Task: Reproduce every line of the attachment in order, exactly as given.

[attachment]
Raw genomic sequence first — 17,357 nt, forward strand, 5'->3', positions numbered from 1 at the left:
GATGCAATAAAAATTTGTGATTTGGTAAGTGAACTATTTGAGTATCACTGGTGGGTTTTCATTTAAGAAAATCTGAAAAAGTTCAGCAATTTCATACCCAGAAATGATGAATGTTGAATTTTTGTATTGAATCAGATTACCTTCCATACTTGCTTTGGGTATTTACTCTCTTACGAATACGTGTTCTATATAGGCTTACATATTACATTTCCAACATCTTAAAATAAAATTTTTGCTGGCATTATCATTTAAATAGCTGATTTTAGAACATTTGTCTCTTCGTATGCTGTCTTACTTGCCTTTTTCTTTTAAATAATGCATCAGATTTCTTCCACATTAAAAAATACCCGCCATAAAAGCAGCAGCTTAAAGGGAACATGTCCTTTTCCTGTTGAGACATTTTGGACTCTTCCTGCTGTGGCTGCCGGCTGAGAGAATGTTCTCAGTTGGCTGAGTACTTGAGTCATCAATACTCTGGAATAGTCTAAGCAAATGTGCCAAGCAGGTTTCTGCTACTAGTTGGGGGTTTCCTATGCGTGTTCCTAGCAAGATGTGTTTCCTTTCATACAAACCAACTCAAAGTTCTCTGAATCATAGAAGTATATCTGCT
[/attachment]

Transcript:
Raw genomic sequence first — 17,357 nt, forward strand, 5'->3', positions numbered from 1 at the left:
GATGCAATAAAAATTTGTGATTTGGTAAGTGAACTATTTGAGTATCACTGGTGGGTTTTCATTTAAGAAAATCTGAAAAAGTTCAGCAATTTCATACCCAGAAATGATGAATGTTGAATTTTTGTATTGAATCAGATTACCTTCCATACTTGCTTTGGGTATTTACTCTCTTACGAATACGTGTTCTATATAGGCTTACATATTACATTTCCAACATCTTAAAATAAAATTTTTGCTGGCATTATCATTTAAATAGCTGATTTTAGAACATTTGTCTCTTCGTATGCTGTCTTACTTGCCTTTTTCTTTTAAATAATGCATCAGATTTCTTCCACATTAAAAAATACCCGCCATAAAAGCAGCAGCTTAAAGGGAACATGTCCTTTTCCTGTTGAGACATTTTGGACTCTTCCTGCTGTGGCTGCCGGCTGAGAGAATGTTCTCAGTTGGCTGAGTACTTGAGTCATCAATACTCTGGAATAGTCTAAGCAAATGTGCCAAGCAGGTTTCTGCTACTAGTTGGGGGTTTCCTATGCGTGTTCCTAGCAAGATGTGTTTCCTTTCATACAAACCAACTCAAAGTTCTCTGAATCATAGAAGTATATCTGCT